There are many potential causes of income inequality in the United States. They include market factors, tax and transfer policies, and other causes.
- Globalization - Low skilled American workers have been losing ground in the face of competition from low-wage workers in Asia and other "emerging" economies. While economists who have studied globalization agree imports have had an effect, the timing of import growth does not match the growth of income inequality.
- Superstar Hypothesis - Modern technologies of communication often turn competition into a tournament in which the winner is richly rewarded, while the runners-up get far less than in the past.
- Education - Income differences between the varying levels of educational attainment (usually measured by the highest degree of education an individual has completed) have increased.
- Skill-Biased Technological Change - The rapid pace of progress in information technology has increased the demand for the highly skilled and educated so that income distribution favored brains rather than brawn.
- Race and Gender Disparities - Income levels vary by gender and race with median income levels considerably below the national median for females compared to men with certain racial demographics. Despite considerable progress in pursuing gender and racial equality, some social scientists attribute these discrepancies in income partly to continued discrimination. In terms of race, Asian Americans are far more likely to be in the highest earning 5 percent than the rest of Americans. Studies have shown that African Americans are less likely to be hired than White Americans with the same qualifications.
- Incentives - In the context of concern over income inequality, a number of economists, such as former Federal Reserve Chairman Ben Bernanke, have talked about the importance of incentives: "... without the possibility of unequal outcomes tied to differences in effort and skill, the economic incentive for productive behavior would be eliminated, and our market-based economy ... would function far less effectively." Since abundant supply decreases market value, the possession of scarce skills considerably increases income.
- Stock Buybacks - Writing in the Harvard Business Review in September 2014, William Lazonick blamed record corporate stock buybacks for reduced investment in the economy and a corresponding impact on prosperity and income inequality. Between 2003 and 2012, the 449 companies in the S&P 500 used 54% of their earnings ($2.4 trillion) to buy back their own stock. An additional 37% was paid to stockholders as dividends. Together, these were 91% of profits. This left little for investment in productive capabilities or higher income for employees, shifting more income to capital rather than labor. He blamed executive compensation arrangements, which are heavily based on stock options, stock awards and bonuses for meeting earnings per share (EPS) targets (EPS increases as the number of outstanding shares decreases). Restrictions on buybacks were greatly eased in the early 1980s. He advocates changing these incentives to limit buybacks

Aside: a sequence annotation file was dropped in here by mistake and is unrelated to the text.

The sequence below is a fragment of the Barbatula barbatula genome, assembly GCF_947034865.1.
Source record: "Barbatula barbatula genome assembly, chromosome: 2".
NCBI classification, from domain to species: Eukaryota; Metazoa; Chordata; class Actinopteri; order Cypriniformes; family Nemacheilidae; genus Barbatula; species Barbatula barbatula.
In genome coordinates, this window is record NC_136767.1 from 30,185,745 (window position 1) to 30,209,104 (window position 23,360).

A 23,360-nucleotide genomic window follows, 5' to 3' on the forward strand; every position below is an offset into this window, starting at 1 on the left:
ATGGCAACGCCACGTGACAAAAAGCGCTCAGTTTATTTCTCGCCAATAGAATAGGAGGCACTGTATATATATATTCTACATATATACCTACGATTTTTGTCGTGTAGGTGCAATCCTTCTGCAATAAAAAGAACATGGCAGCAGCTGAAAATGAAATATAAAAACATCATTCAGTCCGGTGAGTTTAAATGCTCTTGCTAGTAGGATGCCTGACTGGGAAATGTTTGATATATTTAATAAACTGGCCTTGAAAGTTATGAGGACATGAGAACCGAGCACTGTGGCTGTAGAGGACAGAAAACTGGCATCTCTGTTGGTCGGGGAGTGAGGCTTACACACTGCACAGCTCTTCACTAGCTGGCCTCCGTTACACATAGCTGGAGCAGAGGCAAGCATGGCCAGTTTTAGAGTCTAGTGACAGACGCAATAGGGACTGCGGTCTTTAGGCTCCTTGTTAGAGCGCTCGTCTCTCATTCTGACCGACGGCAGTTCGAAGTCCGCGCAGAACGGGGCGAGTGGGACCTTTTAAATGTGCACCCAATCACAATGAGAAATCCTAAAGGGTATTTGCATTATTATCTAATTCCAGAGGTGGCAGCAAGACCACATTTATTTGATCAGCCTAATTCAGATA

- Income Taxes - According to journalist Timothy Noah, "you can't really demonstrate that U.S. tax policy had a large impact on the three-decade income inequality trend one way or the other. The inequality trend for pre-tax income during this period was much more dramatic." Noah estimates tax changes account for 5% of the Great Divergence. But many – such as economist Paul Krugman – emphasize the effect of changes in taxation – such as the 2001 and 2003 Bush administration tax cuts which cut taxes far more for high-income households than those below – on increased income inequality. Part of the growth of income inequality under Republican administrations (described by Larry Bartels) has been attributed to tax policy. A study by Thomas Piketty and Emmanuel Saez found that "large reductions in tax progressivity since the 1960s took place primarily during two periods: the Reagan presidency in the 1980s and the Bush administration in the early 2000s.
- Taxes on Capital - Taxes on income derived from capital (e.g., financial assets, property and businesses) primarily affect higher income groups, who own the vast majority of capital. For example, in 2010 approximately 81% of stocks were owned by the top 10% income group and 69% by the top 5%. Only about one-third of American households have stock holdings more than $7,000. Therefore, since higher-income taxpayers have a much higher share of their income represented by capital gains, lowering taxes on capital income and gains increases after-tax income inequality. Capital gains taxes were reduced around the time income inequality began to rise again around 1980 and several times thereafter. During 1978 under President Carter, the top capital gains tax rate was reduced from 49% to 28%. President Ronald Reagan's 1981 cut in the top rate on unearned income reduced the maximum capital gains rate to only 20% – its lowest level since the Hoover administration, as part of an overall economic growth strategy. The capital gains tax rate was also reduced by President Bill Clinton in 1997, from 28% to 20%. President George W. Bush reduced the tax rate on capital gains and qualifying dividends from 20% to 15%, less than half the 35% top rate on ordinary income. The Congressional Budget Office (CBO) reported in August 1990 that: "Of the 8 studies reviewed, five, including the two CBO studies, found that cutting taxes on capital gains is not likely to increase savings, investment, or GNP much if at all." Some of the studies indicated the loss in revenue from lowering the tax rate may be offset by higher economic growth, others did not. Journalist Timothy Noah wrote in 2012 that: "Every one of these changes elevated the financial interests of business owners and stockholders above the well-being, financial or otherwise, or ordinary citizens." So overall, while cutting capital gains taxes adversely affects income inequality, its economic benefits are debatable.